Samsung Electronics was officially deemed as one of the world’s worst-performing technology stocks this year with billions wiped off of its value as factors from increased smartphone competition to worries about the health of the semiconductor market have weighed on the company’s performance.

Shares of the South Korean giant are down over 11% this year, more than major U.S. and other Asian technology stocks. Over $39.4 billion has been erased from Samsung’s market capitalization year-to-date. It’s a far cry from the 41% rally Samsung shares saw in 2017.

Neil Shah, research director at Counterpoint Research, said Samsung has lost share in the major markets of China, Europe and the U.S., where it can command higher-than-average selling prices of phones. This has had a knock-on effect to its lower-priced models that it sells in countries like India and China.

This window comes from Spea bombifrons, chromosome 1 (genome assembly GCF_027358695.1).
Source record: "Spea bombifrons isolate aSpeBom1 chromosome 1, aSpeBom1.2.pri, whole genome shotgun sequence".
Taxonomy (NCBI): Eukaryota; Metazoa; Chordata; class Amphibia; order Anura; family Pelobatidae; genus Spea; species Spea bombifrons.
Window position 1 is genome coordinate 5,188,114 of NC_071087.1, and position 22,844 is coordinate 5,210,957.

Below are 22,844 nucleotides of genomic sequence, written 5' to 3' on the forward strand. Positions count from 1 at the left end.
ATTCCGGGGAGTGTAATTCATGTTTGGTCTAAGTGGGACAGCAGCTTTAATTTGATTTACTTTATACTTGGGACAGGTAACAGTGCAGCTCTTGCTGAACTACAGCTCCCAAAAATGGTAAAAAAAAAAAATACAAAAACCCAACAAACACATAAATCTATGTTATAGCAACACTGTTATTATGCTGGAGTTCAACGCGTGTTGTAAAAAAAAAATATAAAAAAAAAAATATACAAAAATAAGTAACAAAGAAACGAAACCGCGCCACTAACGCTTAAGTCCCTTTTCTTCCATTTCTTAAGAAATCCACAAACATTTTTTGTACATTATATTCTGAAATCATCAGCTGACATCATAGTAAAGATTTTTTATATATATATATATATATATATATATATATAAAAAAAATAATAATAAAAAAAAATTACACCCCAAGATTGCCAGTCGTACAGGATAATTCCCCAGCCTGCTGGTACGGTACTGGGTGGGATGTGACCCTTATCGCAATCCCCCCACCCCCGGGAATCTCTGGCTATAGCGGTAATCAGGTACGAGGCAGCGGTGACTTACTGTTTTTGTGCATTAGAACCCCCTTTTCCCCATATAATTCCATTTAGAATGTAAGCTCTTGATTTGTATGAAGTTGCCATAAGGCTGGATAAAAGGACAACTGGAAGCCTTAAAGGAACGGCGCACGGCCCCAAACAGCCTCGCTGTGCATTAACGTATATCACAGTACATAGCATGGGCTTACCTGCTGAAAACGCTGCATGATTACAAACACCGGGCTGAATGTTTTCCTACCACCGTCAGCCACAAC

“The premium S9 did not work well in those markets. So now the only market they can sell premium S9 in quantity is Korea, which is a very small market. The bulk of the issue is compounded because of softer premiums. If your halo device isn’t doing well it boils down to cheaper devices as well, because you lose the halo effect from the flagship,” Shah stated.